July 1, 2009

Published in Newsweek Russia

After the recent assassination attempt against the president of Ingushetia, Yunus-bek Yevkurov, the question of whether Ramzan Kadyrov, the president of the Chechen republic, will be granted control over the neighboring Ingushetia has become a hot topic of debate. Yevkurov is now lying unconscious in the hospital and Kadyrov is proclaiming that President Dmitry Medvedev of Russia has given him a mandate to lead counter-insurgency operations in Ingushetia.

Some local residents, panicked at the notion, are calling for Ruslan Aushev-Ingushetia's beloved president during the stormy 1990s, who still remains immensely popular-to take control. Aushev, reluctant to surrender his homeland to Kadyrov, is ready to assume power. His chances, however, are slim - the Kremlin doesn't like independent politicians. Regardless, the central question today is: how broad are the powers that the Kremlin has granted to Kadyrov and how might his new mandate influence the situation in Ingushetia?

Ingushetia is a tiny republic in Russia's North Caucasus. It was once peaceful, particularly compared with Chechnya. It was not long ago that the border between Ingushetia and Chechnya marked a division between peace and war. Crossing over  from Chechnya to Ingushetia, one would unwittingly exhale: "Now everything will be okay; it's safe here." Poverty, mud, and corruption were overwhelming; but here they didn't kill people, here they didn't shoot, here there were no abductions...

But Ingushetia has become Russia's hot spot over the past few years. When did things change? A range of problems that had previously been localized "across the border" in Chechnya slowly started seeping into Ingushetia. In 2002, abduction-style detentions began; at first, the abductions affected only people displaced from Chechnya. Later, however, abductions, torture and disappearances began to affect the Ingush population as well.

Before June 2004, these occurrences were infrequent. But then  things changed. During the night of June 22 (one cannot help but think about the symbolism as it was on June 22, 68 years earlier,  that World War II came to Russia), the war in the Caucasus came to Ingushetia. A group of insurgents headed by Shamil Basayev seized the towns of Nazran and Karabulak, killing more than 100 local law enforcement personnel. People in Ingushetia spent the night in a state of terror. The next day, when burials for the previous night's casualties began, the republic was overcome with shock.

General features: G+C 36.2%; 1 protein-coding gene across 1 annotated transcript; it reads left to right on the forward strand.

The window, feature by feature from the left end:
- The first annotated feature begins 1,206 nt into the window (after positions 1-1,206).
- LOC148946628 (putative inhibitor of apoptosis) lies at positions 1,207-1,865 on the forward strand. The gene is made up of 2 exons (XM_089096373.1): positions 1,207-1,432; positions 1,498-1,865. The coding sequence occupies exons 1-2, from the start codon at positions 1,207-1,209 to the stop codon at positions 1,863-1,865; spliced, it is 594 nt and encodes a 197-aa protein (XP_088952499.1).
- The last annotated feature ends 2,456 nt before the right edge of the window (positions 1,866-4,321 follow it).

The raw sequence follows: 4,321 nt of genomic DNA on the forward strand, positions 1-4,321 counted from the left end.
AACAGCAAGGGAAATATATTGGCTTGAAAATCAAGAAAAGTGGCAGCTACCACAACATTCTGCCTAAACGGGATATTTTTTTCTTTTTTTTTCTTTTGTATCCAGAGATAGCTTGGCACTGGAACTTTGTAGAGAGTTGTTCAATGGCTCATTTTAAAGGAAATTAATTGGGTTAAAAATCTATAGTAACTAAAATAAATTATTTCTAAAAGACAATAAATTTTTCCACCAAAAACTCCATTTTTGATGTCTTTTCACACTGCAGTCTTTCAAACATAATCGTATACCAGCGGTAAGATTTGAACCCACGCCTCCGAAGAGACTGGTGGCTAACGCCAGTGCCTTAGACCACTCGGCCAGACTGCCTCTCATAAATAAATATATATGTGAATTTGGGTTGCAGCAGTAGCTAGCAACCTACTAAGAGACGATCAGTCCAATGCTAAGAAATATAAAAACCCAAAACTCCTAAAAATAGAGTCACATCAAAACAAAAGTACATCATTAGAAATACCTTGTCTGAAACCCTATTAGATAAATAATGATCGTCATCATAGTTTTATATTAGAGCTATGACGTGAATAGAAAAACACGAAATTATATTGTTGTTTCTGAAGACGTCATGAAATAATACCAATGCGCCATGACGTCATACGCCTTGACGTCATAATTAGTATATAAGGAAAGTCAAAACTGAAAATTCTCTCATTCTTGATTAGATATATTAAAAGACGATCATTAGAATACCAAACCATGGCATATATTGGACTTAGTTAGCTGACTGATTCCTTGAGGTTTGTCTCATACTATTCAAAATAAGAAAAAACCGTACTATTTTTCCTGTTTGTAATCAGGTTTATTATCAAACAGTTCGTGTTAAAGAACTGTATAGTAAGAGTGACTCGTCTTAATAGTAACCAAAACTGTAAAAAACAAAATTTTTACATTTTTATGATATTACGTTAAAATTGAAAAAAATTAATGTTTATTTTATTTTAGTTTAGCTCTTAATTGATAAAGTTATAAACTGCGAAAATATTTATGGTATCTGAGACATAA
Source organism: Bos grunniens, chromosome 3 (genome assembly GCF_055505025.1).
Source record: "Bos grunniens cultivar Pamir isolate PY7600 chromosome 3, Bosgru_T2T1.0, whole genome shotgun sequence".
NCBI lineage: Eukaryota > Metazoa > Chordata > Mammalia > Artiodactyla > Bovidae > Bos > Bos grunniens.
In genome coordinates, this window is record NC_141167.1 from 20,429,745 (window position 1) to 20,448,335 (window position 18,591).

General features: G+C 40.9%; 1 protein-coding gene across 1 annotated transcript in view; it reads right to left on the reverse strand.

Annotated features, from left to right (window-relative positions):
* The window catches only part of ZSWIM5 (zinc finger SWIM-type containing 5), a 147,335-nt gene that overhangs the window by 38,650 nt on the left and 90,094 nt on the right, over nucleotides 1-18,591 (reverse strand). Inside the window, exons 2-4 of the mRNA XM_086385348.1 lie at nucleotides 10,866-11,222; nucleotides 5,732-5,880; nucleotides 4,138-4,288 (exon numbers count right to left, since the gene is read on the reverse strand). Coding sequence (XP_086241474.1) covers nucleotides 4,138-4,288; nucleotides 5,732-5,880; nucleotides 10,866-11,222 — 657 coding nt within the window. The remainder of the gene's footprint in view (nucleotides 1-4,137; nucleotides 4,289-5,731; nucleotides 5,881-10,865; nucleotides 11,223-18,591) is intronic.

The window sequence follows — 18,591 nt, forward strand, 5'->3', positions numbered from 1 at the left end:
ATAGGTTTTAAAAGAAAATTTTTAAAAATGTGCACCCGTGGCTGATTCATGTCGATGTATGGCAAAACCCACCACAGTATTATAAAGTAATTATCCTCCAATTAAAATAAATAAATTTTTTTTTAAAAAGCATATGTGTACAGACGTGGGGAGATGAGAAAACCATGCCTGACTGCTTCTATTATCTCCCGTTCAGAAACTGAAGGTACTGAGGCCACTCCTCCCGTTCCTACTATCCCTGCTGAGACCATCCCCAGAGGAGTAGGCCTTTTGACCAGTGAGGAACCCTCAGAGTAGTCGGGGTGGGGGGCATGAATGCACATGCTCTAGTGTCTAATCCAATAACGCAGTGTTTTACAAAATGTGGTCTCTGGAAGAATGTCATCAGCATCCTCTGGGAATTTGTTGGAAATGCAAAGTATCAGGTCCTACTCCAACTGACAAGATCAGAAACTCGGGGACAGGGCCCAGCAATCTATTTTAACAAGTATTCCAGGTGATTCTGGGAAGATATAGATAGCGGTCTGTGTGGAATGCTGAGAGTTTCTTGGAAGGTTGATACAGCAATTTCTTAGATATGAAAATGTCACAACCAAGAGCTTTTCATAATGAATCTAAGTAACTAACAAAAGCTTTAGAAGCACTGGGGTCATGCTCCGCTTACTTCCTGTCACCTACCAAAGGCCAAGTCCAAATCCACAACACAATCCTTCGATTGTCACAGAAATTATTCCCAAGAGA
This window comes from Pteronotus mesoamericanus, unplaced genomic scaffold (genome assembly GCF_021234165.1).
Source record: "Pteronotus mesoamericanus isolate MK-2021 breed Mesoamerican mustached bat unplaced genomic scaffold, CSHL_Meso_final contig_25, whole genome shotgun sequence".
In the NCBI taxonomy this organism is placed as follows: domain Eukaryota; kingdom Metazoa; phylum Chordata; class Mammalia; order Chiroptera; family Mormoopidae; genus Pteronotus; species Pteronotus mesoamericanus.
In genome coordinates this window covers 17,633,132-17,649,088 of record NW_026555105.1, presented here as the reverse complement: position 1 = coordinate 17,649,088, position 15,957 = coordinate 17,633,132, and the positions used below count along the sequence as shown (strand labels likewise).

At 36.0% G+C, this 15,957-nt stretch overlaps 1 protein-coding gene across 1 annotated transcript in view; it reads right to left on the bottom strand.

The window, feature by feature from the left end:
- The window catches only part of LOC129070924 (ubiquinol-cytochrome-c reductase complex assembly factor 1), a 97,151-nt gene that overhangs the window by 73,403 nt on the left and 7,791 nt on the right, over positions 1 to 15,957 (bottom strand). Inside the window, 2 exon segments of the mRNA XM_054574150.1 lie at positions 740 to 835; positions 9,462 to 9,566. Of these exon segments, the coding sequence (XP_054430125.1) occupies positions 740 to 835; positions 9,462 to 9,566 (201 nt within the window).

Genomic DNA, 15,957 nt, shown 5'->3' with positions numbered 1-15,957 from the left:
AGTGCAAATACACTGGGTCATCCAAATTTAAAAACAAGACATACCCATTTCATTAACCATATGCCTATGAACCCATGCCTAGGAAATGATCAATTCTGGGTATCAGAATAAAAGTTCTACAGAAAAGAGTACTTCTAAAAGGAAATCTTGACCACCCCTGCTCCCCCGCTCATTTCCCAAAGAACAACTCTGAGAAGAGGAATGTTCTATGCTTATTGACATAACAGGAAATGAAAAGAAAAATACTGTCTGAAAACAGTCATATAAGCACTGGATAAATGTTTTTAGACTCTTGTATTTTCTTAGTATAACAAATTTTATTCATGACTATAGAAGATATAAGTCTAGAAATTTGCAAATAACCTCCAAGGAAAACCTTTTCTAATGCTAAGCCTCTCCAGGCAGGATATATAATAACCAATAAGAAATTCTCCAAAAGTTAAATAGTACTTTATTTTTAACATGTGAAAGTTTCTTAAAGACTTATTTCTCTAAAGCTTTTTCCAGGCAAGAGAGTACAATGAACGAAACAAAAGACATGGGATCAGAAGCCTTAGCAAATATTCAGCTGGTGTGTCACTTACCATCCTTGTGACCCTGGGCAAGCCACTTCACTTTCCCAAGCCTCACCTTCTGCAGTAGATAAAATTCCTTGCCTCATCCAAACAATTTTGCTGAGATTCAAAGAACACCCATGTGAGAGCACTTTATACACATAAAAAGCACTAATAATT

At that time, most people in Ingushetia were willing to support any action taken by the government to prevent more attacks; they welcomed counter-insurgency operations. But, as it turned out, the counter-insurgency operations followed the "Chechen model." Villages were "swept:" young men were abducted, tortured and forced to admit involvement in the attack on Nazran, or to ties to the insurgency and  to name accomplices. The authorities then sought out those people, who also may or may not have been involved, tortured them and demanded more names.

After three years of this people in Ingushetia began to perceive the authorities-particularly law enforcement and security officials-as enemies, possibly even worse than the insurgents. At the same time, insurgents' attacks were by no means subsiding on account of the government's counter-terrorism operations. In fact, the insurgency was becoming more and more active, reaching unprecedented levels by mid-summer 2007. Insurgents regularly attacked policemen, military personnel and officials-all the way up to the highest levels. In response, law enforcement staff conducted aggressive special operations. They killed young men suspected of insurgent activity in the middle of public streets, in broad daylight, and in some cases in front of their relatives in their own houses.

It's difficult to say how many young men actually fled to join the rebels in the mountains, but the arbitrary use of force and humiliation, combined with ineffective governance, naturally had an effect on the attitudes of young people. Support for the insurgency gradually grew, as did hatred for law enforcement. Since the end of 2007, the republic has been overcome by waves of public protest. Authorities brutally crushed political opposition movements, but their actions were futile in stifling the Ingush people's demands - the public wanted Murat Zyazikov, then Ingushetia's president,  to resign, law enforcement leadership to be replaced, and lawless special operations to stop. Meanwhile, insurgent activity continued.